LPC51U68 Block Diagram

 

Extraordinary compatibility

While considering the LPC51U68 MCU as an upgrade of the LPC11U68 MCU family, it provides pin-function compatibility with Arm® Cortex®-M4 based LPC5410x and LPC5411x MCU families in the same packages and pinout versions enabling a smooth transition to the power-efficient MCUs based on Arm® Cortex®-M4 core.

 

Low power design for energy efficiency

While providing excellent computing power with the Arm Cortex-M0+ core, the LPC51U68 MCU displays ultra-low-power consumption and a unique low-power design. The microcontroller supports four low-power modes and API-driven power profiles, providing developers with easy-to-use dynamic current management at runtime and fast wake-up times from the microcontroller’s reduced power modes.

 

LPC51U68 Run Currents and Extended Power Modes

 

Make your design easier with tools supported

LPC51U68 MCUs are fully supported by NXP’s MCUXpresso software and tools which brings together the best of NXP’s software enablement into one enablement platform for a shared software experience across a broader set of Arm® Cortex®-M MCUs. In addition, this new MCU is supported by the LPCXpresso51U68 development board, designed to enable evaluation and prototyping with the LPC51U68 MCU. The board features an on-board, CMSIS-DAP / SEGGER J-Link compatible debug probe, expansion options based on Arduino UNO and PMod, plus additional expansion port pins and more

 

LPCXpresso51U68 Development Board

 OM40005: LPC51U68 Development Board

To learn more about LPC51U68 MCU, visit http://www.nxp.com/LPC51U68http://www.nxp.com/LPC51U68

 

Live at Computex 2018 this week is: The High Performance Gaming Mouse Controlling Hundreds of Full Color LEDs Powered by LPC51U68

  • A 100MHz Arm® Cortex®-M0+ delivering real-time response for game player
  • 96K SRAM for LED pattern allows for a smooth transition 
  • Built-in USB drivers in ROM and supports 1K report rate
  • 8 Flexcomm serial channels to drive up to 800 LEDs with full color control at the same time

 

 

@jennymplunkett from the Arm mbed team just posted a great tutorial using the LPCXpresso54608 touch screen on her blog... check it out at https://os.mbed.com/blog/entry/How-to-LPCXpresso54608-touch-panel/

Same code shown will also run on LPCXpresso54628.

 

Thanks Jenny!

The LPC800-DIP board is now being sold by Coridium for just $10:

http://www.coridium.us/coridium/shop/boards/bd07-special

 snipcart-thumb-image

They have their own version of gcc and BASIC running on it too, available for just a few $$

http://www.coridium.us/coridium/shop/software/s07-basic-lpc824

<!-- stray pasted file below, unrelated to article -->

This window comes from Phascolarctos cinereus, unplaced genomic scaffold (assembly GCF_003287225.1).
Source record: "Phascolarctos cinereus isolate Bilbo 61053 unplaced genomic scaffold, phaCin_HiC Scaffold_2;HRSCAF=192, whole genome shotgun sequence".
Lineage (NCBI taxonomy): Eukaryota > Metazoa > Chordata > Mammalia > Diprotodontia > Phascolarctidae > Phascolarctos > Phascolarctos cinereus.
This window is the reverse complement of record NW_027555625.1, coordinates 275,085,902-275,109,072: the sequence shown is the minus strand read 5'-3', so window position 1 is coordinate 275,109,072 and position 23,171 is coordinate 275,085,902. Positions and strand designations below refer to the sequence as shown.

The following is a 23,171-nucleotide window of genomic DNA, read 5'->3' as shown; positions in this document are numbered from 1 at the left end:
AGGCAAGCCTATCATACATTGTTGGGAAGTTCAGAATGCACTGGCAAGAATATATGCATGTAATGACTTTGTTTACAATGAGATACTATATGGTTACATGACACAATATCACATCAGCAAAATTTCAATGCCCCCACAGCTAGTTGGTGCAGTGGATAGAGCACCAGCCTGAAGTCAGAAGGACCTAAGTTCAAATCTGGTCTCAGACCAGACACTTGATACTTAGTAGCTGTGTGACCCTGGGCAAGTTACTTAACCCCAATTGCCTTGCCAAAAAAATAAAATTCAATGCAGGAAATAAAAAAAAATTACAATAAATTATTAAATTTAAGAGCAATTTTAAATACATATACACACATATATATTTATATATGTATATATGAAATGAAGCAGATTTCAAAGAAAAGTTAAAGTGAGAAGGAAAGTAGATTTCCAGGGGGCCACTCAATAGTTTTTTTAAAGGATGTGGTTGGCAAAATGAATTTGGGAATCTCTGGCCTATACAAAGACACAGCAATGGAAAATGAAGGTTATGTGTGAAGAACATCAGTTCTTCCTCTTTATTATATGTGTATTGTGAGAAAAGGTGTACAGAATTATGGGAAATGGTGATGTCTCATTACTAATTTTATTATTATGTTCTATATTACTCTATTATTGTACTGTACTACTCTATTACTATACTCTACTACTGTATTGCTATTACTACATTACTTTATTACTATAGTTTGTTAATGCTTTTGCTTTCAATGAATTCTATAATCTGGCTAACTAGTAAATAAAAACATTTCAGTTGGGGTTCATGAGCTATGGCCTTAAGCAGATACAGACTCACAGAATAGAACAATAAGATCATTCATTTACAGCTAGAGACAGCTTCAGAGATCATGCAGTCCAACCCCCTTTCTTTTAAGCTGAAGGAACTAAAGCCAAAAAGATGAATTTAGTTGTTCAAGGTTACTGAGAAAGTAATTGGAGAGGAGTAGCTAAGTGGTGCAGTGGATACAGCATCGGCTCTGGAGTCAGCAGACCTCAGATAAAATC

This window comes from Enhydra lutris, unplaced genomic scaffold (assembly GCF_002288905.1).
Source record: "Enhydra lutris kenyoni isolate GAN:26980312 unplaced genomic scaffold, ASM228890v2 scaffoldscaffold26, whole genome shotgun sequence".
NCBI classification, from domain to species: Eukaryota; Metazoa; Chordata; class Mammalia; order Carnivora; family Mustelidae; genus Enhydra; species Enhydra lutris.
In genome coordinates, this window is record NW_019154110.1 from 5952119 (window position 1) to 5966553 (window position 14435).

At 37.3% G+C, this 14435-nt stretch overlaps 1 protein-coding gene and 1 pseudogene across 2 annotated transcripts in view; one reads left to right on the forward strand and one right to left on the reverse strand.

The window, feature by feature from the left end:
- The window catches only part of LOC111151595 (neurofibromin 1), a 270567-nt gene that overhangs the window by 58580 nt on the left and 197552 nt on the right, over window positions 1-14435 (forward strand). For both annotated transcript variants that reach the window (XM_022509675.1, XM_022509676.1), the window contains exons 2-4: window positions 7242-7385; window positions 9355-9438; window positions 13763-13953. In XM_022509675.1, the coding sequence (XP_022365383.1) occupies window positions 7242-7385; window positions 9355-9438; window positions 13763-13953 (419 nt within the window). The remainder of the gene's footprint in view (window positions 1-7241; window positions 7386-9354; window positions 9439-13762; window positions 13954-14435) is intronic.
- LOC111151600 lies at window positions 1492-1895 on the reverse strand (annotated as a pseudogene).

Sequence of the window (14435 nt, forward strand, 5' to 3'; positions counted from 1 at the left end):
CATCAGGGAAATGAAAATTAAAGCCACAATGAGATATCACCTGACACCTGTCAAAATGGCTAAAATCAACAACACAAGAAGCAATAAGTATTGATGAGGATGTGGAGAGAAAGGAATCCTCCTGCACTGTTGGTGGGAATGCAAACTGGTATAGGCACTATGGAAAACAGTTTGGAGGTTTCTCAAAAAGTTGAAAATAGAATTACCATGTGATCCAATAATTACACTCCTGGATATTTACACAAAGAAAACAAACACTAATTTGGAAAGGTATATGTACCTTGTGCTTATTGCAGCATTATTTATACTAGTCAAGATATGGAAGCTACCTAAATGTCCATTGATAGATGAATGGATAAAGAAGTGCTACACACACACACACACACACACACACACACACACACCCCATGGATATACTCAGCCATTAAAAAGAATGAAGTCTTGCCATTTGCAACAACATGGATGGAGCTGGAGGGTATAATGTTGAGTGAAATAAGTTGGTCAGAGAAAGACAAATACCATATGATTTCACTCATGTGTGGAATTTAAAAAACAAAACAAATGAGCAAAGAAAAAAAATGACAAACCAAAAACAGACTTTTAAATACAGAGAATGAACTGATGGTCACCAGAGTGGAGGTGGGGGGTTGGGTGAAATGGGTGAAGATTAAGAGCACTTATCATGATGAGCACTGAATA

Enjoy! 

I have the OM13086 Cloud Connectivity Kit
I have been following the ZentriOS "Quickstart Guide".
As part of the Zentri OS Quickstart procedures, I chose "Custom Install", so instead of using the "Zentri IDE", I'm uisng LPCXpresso 8.2.2, with the Zentri SDK plugin

I've left the LPCXpresso43S67 board jumpers in the default configuration, please see attached photos.
I connected the LPCXpresso43S67 + LPC General Purpose Shield boards to my laptop with 2 USB cables.
When I follow the Quickstart instruction "Running the ZentriOS Setup Device Wizard", it fails, with these messages:

 

Setting up the device for SDK development ...
03:27:16.165 [INFO] Verifying DMS credentials ...
03:27:17.904 [INFO] DMS credentials valid
03:27:17.946 [INFO] Retrieving available platforms from DMS ...
03:27:18.515 [INFO] 4 platforms available
03:27:18.517 [INFO] Probing for connected device ...
03:27:18.517 [INFO] Discovering device connected to local computer ...
03:27:19.36 [INFO] Starting OpenOCD server for AMW106 ...
03:27:23.365 [INFO] Starting OpenOCD server for AMW004 ...
03:27:27.786 [INFO] Starting OpenOCD server for AVN4343 ...
03:27:31.823 [ERROR] Is the device connected and correctly enumerated?
03:27:31.823 [ERROR] Exception: No devices found
03:27:33.391 [INFO] Ensure the device is connected via USB to the computer and that the USB is correctly enumerated.

<img src="https://docs.zentri.com/resources/wifi/sdk/setup-device/sdk-connecting-an-nxp-device1.png" width="539" height="192" />

More information here: <a target="_blank" href="https://docs.zentri.com/wifi/sdk/latest/user-guide/getting-started#setting-up-the-zentrios-device" >Connecting NXP Hardware</a>
03:27:35.292 [INFO] Is the device connected and correctly enumerated?
03:27:35.293 [INFO] Checking for solution ...
03:27:35.295 [INFO] Retrieving driver nodes ...
03:27:35.638 [INFO] NXP driver repair available
03:27:36.805 [INFO] Attempting to repair NXP driver issue
tools/makefiles/standard_platform_targets.mk:38: recipe for target 'setup' failed

Today we announced the new LPC8N04, NFC-enabled MCU. We will be demonstrating the board at ARM Techcon in San Jose, and the lucky first 100 visitors to the NXP booth can exchange their business card for a free board!

 

The Board will come pre-loaded with a demo, that can be used with Android phones (iPhone version to follow), and when the product is fully released in January, the full set of source code will be available at NXP's site. Boards will also be available for sale at that time. Until then, if you are lucky enough to get a board from the show, please see the attached Getting Started Guide.

 

Enjoy!